If a product failure occurs, it is occasionally necessary to retrieve all products sold or supplied to customers and retailers for destruction or modification. Businesses will do this because the risk of injury or damage from the defective product is too high. An example is a defective electric toaster that carries the risk of catching fire. The risks of serious property damage or injury and the subsequent reputational damage to the supplier are too great.
In some cases, the supplier will take a gamble and rely on fixing problems as they arise, but such a gamble is a major risk in itself. Toyota faced this situation in 2009-10 when its vehicles experienced sudden acceleration problems and it was forced to recall all affected vehicles - an expensive but necessary exercise.
So, identifying risks here is more about contingency planning for procedures to quickly identify problems and set in place plans to implement a recall.
Research and development risks
Identifying risks within research and development is usually a matter for those closely involved in the research activity.
The risks associated with research and development work can be great. However, they are better managed in that the risk of release of the product to the outside world is closely contained.
There are exceptions: in 2006, clinical trials of the drug Parexel caused six volunteers severe organ failure and significant complications, albeit contained as the injuries occurred at the final human-testing stage.
The pharmaceutical industry has very strict risk identification processes. However, setbacks will occasionally only be identified once clinical trials on humans begin. Therefore, identifying risks consists of product research followed by closely monitored trials on animals and constant monitoring and response when trials begin on humans.
This section identifies other areas of exposure where risk identification should be addressed.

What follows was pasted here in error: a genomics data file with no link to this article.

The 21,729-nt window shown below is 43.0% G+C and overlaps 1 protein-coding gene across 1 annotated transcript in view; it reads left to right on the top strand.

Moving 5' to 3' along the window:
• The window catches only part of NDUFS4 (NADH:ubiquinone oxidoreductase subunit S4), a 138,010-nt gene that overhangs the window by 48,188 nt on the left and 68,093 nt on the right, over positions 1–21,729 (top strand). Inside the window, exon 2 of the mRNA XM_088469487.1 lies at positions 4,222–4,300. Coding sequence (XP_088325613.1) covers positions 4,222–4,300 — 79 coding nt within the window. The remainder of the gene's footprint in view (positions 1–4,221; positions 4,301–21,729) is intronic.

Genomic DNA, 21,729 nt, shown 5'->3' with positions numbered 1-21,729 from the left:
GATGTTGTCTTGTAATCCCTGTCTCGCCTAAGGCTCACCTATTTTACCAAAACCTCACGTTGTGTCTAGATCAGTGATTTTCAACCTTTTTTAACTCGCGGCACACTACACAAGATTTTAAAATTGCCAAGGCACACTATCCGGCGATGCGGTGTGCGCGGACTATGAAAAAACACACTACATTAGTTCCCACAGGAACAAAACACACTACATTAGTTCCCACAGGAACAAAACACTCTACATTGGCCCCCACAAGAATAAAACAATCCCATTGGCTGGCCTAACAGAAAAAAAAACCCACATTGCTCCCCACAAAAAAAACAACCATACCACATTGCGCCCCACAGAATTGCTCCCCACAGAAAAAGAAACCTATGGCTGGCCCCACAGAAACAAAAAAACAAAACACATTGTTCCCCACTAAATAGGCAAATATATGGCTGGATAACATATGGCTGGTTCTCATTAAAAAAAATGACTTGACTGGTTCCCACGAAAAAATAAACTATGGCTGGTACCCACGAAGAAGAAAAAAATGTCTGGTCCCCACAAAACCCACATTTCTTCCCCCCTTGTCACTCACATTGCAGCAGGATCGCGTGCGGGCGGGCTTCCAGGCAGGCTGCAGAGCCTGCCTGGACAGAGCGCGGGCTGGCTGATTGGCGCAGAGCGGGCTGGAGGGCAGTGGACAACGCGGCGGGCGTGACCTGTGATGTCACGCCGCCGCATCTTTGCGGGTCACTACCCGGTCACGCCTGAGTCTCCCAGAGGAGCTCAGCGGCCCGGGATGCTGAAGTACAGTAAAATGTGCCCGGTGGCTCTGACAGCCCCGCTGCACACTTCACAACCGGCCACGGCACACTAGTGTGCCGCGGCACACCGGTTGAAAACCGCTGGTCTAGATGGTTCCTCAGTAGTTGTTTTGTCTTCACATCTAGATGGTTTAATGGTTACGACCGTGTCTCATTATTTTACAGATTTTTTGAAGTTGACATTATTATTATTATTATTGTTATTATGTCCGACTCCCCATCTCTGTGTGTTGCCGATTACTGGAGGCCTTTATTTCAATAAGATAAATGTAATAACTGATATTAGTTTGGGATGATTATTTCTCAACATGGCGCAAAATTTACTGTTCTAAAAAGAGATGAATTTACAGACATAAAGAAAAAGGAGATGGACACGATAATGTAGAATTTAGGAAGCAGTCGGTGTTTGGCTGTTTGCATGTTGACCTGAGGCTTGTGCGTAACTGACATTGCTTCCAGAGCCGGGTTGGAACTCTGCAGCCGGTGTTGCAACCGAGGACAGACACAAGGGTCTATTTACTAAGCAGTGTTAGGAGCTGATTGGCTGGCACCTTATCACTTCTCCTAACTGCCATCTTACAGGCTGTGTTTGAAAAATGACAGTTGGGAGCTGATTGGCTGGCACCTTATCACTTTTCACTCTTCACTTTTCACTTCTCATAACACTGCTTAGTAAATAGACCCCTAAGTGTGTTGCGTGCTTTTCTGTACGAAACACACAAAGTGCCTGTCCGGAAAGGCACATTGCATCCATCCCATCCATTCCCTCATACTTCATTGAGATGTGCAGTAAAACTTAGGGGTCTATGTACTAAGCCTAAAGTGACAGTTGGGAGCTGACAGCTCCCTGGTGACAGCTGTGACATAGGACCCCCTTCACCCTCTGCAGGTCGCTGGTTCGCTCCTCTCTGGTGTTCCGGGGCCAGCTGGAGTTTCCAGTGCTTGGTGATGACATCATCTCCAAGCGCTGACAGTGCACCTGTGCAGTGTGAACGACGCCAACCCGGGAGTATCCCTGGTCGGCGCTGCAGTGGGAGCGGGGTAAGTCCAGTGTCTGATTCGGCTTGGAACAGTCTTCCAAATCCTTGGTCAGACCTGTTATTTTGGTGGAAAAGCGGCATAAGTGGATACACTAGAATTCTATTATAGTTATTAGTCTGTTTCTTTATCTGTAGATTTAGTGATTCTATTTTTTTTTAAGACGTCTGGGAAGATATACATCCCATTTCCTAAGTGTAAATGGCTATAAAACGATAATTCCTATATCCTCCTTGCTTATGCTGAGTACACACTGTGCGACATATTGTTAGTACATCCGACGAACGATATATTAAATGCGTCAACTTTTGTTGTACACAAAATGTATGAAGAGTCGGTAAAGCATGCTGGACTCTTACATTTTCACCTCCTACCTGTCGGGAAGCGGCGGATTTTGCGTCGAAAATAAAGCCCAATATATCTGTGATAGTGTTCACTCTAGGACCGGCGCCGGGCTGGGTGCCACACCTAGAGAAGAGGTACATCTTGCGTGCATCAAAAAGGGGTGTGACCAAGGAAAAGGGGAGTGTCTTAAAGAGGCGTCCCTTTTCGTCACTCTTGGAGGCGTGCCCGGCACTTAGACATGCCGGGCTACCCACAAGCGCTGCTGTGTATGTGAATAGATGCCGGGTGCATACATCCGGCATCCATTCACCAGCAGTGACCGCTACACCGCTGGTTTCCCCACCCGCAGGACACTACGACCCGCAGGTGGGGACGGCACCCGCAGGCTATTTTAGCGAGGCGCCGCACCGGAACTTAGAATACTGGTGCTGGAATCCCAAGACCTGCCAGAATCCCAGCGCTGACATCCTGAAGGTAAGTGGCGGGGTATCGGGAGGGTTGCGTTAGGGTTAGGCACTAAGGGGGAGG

Political risks arise where the business trades in countries or environments where government or anti-government action could negatively affect trading conditions.
This action may be war, civil unrest or simply where the government freezes foreign assets to prop up the local economy.
There are many examples of political risk, but perhaps one of the best-known is Zimbabwe, where - with government approval - local tribes confiscated foreigners' land, often killing farm-owners in the process.
From a risk identification point of view, specialist local market intelligence is required to spot looming trouble spots. Often, businesses must respond very quickly to protect their assets when risks come to light.
Many manufacturing processes produce waste. Sometimes that waste is toxic, meaning that accidental (or deliberate) spillage could cause many forms of loss.
Also, some simple business risks can lead to damage to the environment. For example, a spillage of vehicular-borne products that damages road surfaces or that enters rivers.
Identifying environmental risks in operational environments relies on adherence to standard production processes so creating a flow chart will be the starting point here. Accidental discharge requires immediate activation of the contingency plan, as often disaster will result.
This was seen in Hungary in 2010 when an aluminium plant discharged sludge waste into a reservoir that breached and which caused widespread land and waterways contamination.Speed is usually of the essence when any spillage or leak occurs.
Contracts act as the formal understanding between two parties, detailing:
- the work to be undertaken
- the manner in which it should be undertaken
- how payment will be made
- penalties for non-performance.
It is the last point that often apportions risk between the parties. The risk controls may be simple - financial penalty for non-performance, rights to terminate the contract for non-performance and also penalties for loss or damage caused by either party's negligence.